Skip to main content

Queen Mary alumnus Sir Peter Ratcliffe awarded Nobel Prize in Physiology or Medicine

Sir Peter Ratcliffe, who qualified as a doctor in 1978 from one of Queen Mary’s founding institutions - St Bartholomew’s Hospital Medical School - has been jointly awarded the Nobel Prize in Physiology or Medicine for discoveries of how cells sense and adapt to oxygen availability.

Published on:
Sir Peter Ratcliffe
Sir Peter Ratcliffe

Sir Peter began his studies at Cambridge University and then moved to St. Bartholomew’s Hospital Medical School to complete his studies in the 1970’s.

This prestigious and world famous prize for 2019 is shared between Sir Peter, William Kaelin Jr and Gregg Semenza.

Oxygen is essential in helping us convert food into energy.  This year’s three Nobel laureates have received their award for discovering how cells sense and adapt to changing oxygen availability and identifying molecular machinery that regulates the activity of genes in response to varying levels of oxygen.  They established the basis for our understanding of how oxygen levels affect cellular metabolism and physiological function.  Their discoveries have also paved the way for promising new strategies to fight anaemia, cancer and many other diseases.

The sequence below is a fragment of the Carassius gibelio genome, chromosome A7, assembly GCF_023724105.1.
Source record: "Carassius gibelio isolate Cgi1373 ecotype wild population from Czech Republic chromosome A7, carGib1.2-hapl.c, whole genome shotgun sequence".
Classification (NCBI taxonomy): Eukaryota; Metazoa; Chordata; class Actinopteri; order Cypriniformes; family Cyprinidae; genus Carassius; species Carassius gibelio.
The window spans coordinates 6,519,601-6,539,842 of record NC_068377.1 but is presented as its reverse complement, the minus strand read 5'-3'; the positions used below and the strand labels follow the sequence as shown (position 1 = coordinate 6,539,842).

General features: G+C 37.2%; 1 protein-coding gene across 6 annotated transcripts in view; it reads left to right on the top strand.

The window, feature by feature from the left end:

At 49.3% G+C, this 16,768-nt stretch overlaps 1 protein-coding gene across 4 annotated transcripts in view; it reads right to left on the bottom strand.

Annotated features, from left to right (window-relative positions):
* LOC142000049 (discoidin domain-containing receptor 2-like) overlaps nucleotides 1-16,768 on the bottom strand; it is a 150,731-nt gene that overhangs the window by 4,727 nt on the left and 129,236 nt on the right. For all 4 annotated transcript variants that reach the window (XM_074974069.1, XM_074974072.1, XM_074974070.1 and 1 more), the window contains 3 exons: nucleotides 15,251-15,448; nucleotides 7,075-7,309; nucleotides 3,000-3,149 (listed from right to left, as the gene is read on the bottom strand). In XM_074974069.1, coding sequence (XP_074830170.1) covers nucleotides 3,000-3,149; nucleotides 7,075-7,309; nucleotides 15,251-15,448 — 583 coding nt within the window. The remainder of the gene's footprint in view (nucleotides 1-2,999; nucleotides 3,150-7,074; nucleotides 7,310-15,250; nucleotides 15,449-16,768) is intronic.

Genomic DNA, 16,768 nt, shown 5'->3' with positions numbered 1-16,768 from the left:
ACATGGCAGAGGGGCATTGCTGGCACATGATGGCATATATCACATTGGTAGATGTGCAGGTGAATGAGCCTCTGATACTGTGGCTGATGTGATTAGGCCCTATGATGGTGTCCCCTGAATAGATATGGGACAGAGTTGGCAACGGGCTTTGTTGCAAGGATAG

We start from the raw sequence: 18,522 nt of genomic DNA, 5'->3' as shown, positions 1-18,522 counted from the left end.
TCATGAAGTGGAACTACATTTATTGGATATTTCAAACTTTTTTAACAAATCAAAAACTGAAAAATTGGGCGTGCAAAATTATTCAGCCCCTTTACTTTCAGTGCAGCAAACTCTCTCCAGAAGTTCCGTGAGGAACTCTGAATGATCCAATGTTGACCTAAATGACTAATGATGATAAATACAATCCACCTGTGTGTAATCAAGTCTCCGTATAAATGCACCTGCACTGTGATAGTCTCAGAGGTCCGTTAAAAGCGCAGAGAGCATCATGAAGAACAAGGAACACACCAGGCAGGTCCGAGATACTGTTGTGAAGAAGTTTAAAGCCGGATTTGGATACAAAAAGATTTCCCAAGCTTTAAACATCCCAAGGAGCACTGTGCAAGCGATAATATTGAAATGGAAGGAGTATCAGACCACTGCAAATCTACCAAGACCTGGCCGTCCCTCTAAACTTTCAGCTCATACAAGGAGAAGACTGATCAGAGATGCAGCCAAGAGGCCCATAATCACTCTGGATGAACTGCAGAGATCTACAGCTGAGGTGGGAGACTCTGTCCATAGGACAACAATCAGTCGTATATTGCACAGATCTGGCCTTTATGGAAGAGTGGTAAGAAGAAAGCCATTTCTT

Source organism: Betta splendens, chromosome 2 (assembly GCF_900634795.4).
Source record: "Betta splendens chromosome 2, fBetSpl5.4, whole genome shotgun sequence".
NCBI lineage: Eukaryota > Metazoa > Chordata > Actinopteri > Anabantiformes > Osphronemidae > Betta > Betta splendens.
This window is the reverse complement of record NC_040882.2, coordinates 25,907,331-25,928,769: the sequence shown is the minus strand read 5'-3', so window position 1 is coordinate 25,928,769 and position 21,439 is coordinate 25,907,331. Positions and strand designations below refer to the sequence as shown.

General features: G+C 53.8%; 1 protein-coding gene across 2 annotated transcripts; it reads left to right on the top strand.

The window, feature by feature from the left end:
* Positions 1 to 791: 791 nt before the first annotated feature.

Queen Mary’s Principal and President, Professor Colin Bailey, commented: “I am delighted that another Queen Mary alumnus has been awarded a Nobel Prize.  It is clear that this work is seminal, and it will have ramifications within and beyond physiology and medical science.  On behalf of the entire community here at Queen Mary I would like to pass on my congratulations for this remarkable achievement”.

Sir Peter joins eight other former staff and students of Queen Mary University of London and its former institutions to have been awarded a Nobel Prize.